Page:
Research @ MIT's Media Lab
Teaching Computers to Recognize and Express Emotion
Research in computer recognition and expression of emotion is in its infancy. Two of the current research efforts at the MIT Media Lab focus on recognition of facial expression and voice affect synthesis. These are not, of course, the only ways to recognize affective states; posture and physiological signs like gestures and increased breathing rate, for example, also provide valuable cues.
Computers, like people, can use cognitive reasoning -- a form of common sense (see chapter 9) -- to understand a person's goals and predict his or her affective state when they are disrupted. For example, HAL may predict that because "I killed Dave's colleagues and won't let him back on the ship, Dave will be upset." If prediction and observations agree, the computer is likely to strengthen its belief in that line of reasoning. If they disagree, it will see it as an interesting (perhaps even puzzling) event: "Most people would be enraged by all this, but Dave doesn't look very upset. He is great at concealing his emotions. Or maybe he knows something important I don't know?"
One way to recognize an expression is to record facial movements during a short video sequence, digitize the sequence, then apply the tools of pattern recognition. Recognition from a moving sequence is generally more accurate than recognition from a still image. If, for example, a person's "neutral" expression is a pout, only deviations from the pout (captured by video as movement) will be significant for recognizing affect.
Using this method requires a video camera, a digitizer, and a computer running video-analysis and pattern-recognition algorithms. Pattern recognition can utilize a variety of techniques -- such as analyzing individual muscle actuation parameters or (more coarsely) characterizing an overall facial-movement pattern. In a test involving eight people, recognition rates were as high as 98 percent for four emotions (see figure 13.2). Studies are underway to determine how the recognition rate changes when there are more experimental subjects. As yet, this method of recognition doesn't work in real time; it takes a few seconds to recognize each expression. However, advances in hardware and pattern recognition should make recognition essentially instantaneous in the near future -- at least for familiar expressions.
Although facial features are one of the most visible signs of underlying emotional states, they are also easy to control in order to hide emotion. Having a good "poker-face" that reveals none of your emotions is valuable, not only for playing cards, but also in the cutthroat worlds of business and law. The social-display rules of emotion specific to our culture are impressed upon us all as we grow up. I have seen a student who was undergoing great personal pain resist crying, while his eyes twitched unnaturally to hold back his tears. He was taught at an early age never to show emotion in public. Nonetheless, the healthy human body seems unable to suppress emotion entirely. He might not cry, but his eyes may twitch. She might not sound nervous, but she may, literally, have cold feet.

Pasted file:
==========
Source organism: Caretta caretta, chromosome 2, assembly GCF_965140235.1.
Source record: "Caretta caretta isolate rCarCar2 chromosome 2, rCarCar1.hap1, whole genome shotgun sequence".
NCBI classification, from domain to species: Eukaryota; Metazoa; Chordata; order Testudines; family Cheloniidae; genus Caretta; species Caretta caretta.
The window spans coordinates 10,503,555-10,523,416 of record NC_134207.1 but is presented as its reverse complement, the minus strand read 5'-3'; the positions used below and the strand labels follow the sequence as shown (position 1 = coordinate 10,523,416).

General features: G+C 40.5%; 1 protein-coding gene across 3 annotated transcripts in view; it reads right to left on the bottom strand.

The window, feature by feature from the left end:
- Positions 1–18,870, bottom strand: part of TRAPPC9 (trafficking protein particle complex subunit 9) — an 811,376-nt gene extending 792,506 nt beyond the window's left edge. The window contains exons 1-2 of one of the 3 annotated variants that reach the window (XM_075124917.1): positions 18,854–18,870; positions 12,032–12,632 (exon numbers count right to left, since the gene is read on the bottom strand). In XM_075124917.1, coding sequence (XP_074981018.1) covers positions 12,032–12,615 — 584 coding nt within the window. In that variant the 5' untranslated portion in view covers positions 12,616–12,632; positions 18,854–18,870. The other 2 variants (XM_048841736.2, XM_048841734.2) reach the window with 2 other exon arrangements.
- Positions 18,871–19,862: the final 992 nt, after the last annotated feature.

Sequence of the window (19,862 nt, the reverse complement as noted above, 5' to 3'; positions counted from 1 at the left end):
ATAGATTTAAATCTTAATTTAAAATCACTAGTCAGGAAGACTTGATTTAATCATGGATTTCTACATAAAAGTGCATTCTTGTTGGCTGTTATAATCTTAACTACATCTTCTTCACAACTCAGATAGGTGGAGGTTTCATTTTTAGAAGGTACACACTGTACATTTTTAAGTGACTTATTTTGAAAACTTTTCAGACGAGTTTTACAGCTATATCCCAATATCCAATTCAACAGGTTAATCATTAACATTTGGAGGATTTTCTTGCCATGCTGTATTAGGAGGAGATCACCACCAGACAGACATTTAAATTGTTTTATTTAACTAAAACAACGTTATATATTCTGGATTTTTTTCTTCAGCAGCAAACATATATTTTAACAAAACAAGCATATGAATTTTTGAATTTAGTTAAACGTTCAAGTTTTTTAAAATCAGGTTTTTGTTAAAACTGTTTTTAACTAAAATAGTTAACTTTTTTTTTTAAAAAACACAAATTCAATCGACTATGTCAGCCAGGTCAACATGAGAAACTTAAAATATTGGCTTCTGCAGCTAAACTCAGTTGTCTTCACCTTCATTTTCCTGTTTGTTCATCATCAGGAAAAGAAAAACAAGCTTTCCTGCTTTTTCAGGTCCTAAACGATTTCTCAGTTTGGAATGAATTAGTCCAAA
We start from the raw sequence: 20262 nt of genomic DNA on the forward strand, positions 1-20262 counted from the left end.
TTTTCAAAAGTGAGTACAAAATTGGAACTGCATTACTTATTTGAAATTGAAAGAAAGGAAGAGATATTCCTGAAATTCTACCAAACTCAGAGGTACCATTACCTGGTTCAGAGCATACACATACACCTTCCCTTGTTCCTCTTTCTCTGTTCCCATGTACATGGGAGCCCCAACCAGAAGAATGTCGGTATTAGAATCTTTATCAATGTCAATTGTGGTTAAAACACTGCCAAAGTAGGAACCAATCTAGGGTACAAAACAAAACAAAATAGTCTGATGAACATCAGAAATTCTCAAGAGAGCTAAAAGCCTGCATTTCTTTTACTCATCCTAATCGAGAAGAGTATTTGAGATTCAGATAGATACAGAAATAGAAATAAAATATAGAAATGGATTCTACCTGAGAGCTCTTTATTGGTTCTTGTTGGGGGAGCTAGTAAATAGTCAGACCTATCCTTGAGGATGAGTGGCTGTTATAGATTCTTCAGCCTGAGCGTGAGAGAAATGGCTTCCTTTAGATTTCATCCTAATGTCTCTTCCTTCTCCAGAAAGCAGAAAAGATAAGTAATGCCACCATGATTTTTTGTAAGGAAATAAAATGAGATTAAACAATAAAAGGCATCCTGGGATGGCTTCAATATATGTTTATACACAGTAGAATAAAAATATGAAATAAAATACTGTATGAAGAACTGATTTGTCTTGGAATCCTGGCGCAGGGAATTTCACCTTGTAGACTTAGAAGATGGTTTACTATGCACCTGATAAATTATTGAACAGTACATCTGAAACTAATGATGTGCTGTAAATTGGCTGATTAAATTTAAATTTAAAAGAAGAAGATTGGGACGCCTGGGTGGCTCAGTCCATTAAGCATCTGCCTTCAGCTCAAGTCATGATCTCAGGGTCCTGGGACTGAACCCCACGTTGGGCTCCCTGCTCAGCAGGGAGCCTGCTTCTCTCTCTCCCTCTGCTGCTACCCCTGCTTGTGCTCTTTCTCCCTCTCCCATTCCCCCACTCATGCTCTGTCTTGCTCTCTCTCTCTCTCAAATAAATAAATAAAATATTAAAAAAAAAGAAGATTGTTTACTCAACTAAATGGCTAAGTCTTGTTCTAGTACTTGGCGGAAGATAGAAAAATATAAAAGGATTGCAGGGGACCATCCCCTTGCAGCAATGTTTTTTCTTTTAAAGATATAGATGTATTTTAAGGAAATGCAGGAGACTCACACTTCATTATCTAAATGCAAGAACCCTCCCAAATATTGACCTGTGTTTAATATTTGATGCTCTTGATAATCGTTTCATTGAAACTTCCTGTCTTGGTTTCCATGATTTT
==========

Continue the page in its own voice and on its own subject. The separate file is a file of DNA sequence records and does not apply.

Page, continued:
Emotional expression is not, clearly, limited to facial movement. Vocal intonation is the other most common way to communicate strong feelings. Several features of speech are modulated by emotion; we divide them into such categories as voice quality (e.g., breathy or resonant, depending on individual vocal tract and breathing), timing of utterance (e.g., speaking faster for fear, slower for disgust), and utterance pitch contour (e.g., showing greater frequency range and abruptness for anger, a smaller range and downward contours for sadness), as illustrated in figure 13.3. As these features vary, the emotional expression of the voice changes. The research problem of precisely how to vary these features to synthesize realistic intonation so far remains unanswered.
The inverse problem - intonation analysis, or recognizing how something is said, is also quite difficult. Research to date has limited the speaker to a small number of sentences, and the results are still closely dependent on the particular words spoken. A method of precisely separating what is said from how it is said has not yet been developed (see chapter 6).
You will note that no one method - whether recognition of facial expression or of voice intonation - is likely to produce
reliable recognition of emotion. In this sense, affect recognition is similar to other recognition problems like speech recognition
and lipreading. It is probable that a personalized combination taking into account both perceptual cues (say from vision and
audition) and cognitive cues (such as HAL's reasoning about how Dave would respond) is most likely to succeed. These cues
will undoubtedly work best when considered in context: is it a poker game, where bluffing is the norm, or a marriage
proposal, where sincerity is expected?